Paralympics 2012: London to host 'first truly global Games'
Great Britain is on course to stage "the first truly global Paralympics" in London this summer, say organisers.
Xavier Gonzalez, International Paralympic Committee (IPC) chief executive, believes the Games will inspire people from around the globe.
"Beijing was a magnificent Games which impacted the lives of almost 100 million people in China," Gonzalez told BBC Sport.
"But we really believe that London can bring that impact across the world."
Great Britain hosted the first ever Games for athletes with a disability in Stoke Mandeville, 1948, primarily for injured World War II veterans.
Since then the Paralympics has grown considerably and a record 4,200 athletes are expected to take part this summer.
Gonzalez believes the Games "can probably be what we call the first truly global Paralympics", and added that the event "coming home" to the UK is an important step.
"Since Sydney 2000 there has been a movement across the world and globalisation, we have gone from a few countries really taking Paralympic sport seriously to now a large number," he said.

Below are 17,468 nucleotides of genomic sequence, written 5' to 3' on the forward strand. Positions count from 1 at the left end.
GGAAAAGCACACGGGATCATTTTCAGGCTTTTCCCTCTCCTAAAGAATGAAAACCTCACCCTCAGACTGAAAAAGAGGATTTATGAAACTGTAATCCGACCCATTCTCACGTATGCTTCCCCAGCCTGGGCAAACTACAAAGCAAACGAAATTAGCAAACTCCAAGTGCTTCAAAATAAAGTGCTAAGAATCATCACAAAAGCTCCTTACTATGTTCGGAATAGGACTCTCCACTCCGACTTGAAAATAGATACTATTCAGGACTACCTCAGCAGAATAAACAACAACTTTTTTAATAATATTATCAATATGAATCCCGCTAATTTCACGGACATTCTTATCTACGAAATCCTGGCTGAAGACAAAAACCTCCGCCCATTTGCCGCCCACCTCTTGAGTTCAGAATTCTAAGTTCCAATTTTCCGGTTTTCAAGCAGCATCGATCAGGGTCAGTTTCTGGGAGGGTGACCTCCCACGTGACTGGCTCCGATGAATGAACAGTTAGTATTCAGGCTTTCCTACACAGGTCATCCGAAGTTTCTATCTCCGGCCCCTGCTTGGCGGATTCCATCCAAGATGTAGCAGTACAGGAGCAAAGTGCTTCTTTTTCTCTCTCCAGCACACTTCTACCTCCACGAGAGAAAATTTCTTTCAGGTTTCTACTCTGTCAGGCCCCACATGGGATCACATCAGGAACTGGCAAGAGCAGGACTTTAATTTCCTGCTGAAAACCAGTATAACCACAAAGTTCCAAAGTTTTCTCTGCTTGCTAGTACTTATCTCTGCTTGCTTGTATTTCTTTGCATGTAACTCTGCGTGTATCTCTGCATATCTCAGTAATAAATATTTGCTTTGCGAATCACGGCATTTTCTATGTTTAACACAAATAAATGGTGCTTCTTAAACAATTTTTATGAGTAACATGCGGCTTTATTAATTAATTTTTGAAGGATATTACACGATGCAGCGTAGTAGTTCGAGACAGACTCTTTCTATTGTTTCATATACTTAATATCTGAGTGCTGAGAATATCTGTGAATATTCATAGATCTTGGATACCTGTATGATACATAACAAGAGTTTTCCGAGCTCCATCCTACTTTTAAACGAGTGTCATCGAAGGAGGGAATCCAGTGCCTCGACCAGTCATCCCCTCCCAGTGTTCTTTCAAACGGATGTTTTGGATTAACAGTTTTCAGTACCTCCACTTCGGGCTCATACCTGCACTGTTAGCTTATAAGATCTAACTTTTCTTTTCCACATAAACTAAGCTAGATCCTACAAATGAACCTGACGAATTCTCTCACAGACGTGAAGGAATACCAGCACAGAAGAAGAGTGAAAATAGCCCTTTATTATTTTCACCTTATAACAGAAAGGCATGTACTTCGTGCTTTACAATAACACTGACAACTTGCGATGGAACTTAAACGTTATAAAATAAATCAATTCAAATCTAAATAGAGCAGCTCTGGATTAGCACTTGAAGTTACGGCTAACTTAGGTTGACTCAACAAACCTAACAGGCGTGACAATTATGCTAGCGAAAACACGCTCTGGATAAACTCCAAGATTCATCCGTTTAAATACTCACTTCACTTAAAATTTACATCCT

"This is the first one where we have had a lot of publicity build-up, which is exciting,
"The Paralympic ticket sales, one million sold a year out - this is unprecedented and I think there is a special relationship between the British public and the Paralympic movement."
The IPC recently announced a new deal with the International Olympic Committee (IOC), which will see the 2018 and 2020 Olympic and Paralympic Games take place in the same country.
They have done so since 1992 in Barcelona but the present deal was due to expire after Rio 2016.
The agreement ends suggestions of a merger to form a 'super Games', which emerged following the publication of a study last year which suggested almost two-thirds of disabled people in the UK wanted an end to separate events.
Baroness Tanni Grey-Thompson said the Paralympics would "disappear off the face of the earth" if a merger took place, and in April this year double Paralympic swimming champion Eleanor Simmonds backed that view saying, "It's great the way it is."
Gonzalez insisted: "It is not something we are considering. For us the model that we have at the moment is one that has proved very successful for the Paralympic Games.
"We want to see this as two Games of one giant sporting festival Olympic Paralympic, great athletes, great performances and a great impact on the country where the Games is taking place."